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Do You Know Who These People Are?

Bill Bytsura invites us to see the faces of AIDS activism

The late Juan Mendez.
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“Do you know who these people are? If not for them, you wouldn’t be getting married. You wouldn’t be suing about a wedding cake.”

These are the words of photographer Bill Bytsura expressing what he clearly believes is the urgent need for the LGBTQ community to learn and remember the work, dedication, and lessons of more than 60 AIDS activists whose black-and-white portraits from the 1990s he presents in his starkly beautiful new book, “the AIDS activist project.”

Bytsura’s volume is culled from photographs he took of 225 activists — first among ACT UP New York members, and then from other chapters nationwide and in Paris and at International AIDS Conferences in Amsterdam and Berlin. The project was fueled by passion — that often involved Bytsura schlepping huge photo cases around international airports all on his own — and generally on his own dime.

Bytsura didn’t come by his passion easily. During the 1980s, he and his partner of seven years, Randy Wayne Northrup, lived a relatively quiet domestic life outside the brewing activist energy emerging in response to AIDS. They were out — Northrup working for a time at the famous Columbus Avenue nightspot The Works — but, in Bytsura’s telling, not deeply engaged with the wider community.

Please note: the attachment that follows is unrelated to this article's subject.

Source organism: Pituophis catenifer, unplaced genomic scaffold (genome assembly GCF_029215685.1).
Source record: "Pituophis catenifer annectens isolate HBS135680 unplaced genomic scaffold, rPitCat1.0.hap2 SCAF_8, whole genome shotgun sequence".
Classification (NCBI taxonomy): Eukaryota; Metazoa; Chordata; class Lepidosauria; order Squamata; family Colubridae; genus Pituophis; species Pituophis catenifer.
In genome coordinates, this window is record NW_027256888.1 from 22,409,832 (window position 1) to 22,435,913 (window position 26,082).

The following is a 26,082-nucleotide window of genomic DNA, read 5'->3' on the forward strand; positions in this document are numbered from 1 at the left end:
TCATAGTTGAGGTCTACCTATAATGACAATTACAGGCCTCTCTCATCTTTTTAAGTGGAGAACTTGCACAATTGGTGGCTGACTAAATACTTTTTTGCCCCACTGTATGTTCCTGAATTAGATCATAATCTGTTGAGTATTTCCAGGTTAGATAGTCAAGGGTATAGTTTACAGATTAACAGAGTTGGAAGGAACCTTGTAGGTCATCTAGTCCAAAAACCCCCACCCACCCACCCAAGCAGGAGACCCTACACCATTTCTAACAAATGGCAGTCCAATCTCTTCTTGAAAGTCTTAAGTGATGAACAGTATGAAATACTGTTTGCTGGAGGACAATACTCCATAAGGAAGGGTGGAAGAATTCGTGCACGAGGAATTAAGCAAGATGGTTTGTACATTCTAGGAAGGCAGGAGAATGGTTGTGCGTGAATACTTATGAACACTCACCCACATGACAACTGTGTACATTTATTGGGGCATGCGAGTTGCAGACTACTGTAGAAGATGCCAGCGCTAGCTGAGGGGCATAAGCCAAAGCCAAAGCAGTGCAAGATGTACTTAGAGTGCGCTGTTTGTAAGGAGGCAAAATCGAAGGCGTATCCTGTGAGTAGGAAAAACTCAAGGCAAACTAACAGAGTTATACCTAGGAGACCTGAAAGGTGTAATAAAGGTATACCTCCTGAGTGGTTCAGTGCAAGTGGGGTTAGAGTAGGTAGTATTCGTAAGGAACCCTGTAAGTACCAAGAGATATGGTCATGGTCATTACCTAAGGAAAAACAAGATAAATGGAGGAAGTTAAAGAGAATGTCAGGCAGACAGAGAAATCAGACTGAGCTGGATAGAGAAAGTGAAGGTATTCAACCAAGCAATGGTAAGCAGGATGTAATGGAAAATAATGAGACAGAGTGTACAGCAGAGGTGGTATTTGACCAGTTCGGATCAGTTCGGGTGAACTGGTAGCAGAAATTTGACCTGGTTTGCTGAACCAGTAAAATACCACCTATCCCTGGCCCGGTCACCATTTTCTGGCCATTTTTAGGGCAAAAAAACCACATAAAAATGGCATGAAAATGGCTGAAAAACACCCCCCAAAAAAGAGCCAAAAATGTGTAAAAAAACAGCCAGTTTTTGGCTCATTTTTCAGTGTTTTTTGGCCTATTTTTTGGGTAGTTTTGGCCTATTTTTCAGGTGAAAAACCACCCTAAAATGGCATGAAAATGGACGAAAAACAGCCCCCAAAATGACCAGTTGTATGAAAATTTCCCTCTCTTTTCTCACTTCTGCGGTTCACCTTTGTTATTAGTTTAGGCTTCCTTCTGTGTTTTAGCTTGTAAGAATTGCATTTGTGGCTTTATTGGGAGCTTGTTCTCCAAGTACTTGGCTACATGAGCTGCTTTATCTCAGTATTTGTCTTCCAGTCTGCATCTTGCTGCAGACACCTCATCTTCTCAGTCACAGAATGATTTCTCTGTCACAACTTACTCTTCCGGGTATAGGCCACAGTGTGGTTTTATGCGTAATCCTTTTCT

Then, in 1988, within weeks of learning his HIV status, Northrup, 38, died from complications of AIDS. A friend suggested that ACT UP might be a way for Bytsura to cope with his grief. His first visit to the weekly Monday evening meeting at the LGBT Community Center came shortly after the group’s second Wall Street action, and amidst the boisterous crowd, what Bytsura heard was a lot of yelling.

“Ugh… this isn’t for me,” he recalls thinking.

But he returned, and in time became engaged in the Media Committee. That work, in time, gave birth to the portrait project.

To turn the pages of Bytsura’s book is to invite lingering reverie about what was on the minds and in the hearts of those captured in his deeply penetrating gaze. A good number of the images are accompanied by personal statements the subjects forwarded with their photo releases.

The words alongside the portrait of a very longhaired Charles King predict the activist future he would build at Housing Works. The late journalist Juan Mendez, peering down solemnly as though lost in thought, appropriately writes about the need to “maintain the urgency” of AIDS activism. Maxine Wolfe explains that like their “gay brothers,” lesbians have “put our bodies on the line” to fight the epidemic. And next to Mike Signorile, who looks improbably much the same as he does 26 years later, we read that “the only way to get the truth out was to fight fire with fire; to take the media by balls, give them a show and use their slick, cunning device back on them.”

Ann Northrop, also remarkably unchanged with the passage of years, displays her unerring ethical clarity, writing, “The best people I know are AIDS activists. They’re the ones with morals. They’re the ones who insist on the sanctity of human life. They’re the ones who realize we all have to care about each other or we’re all dead.”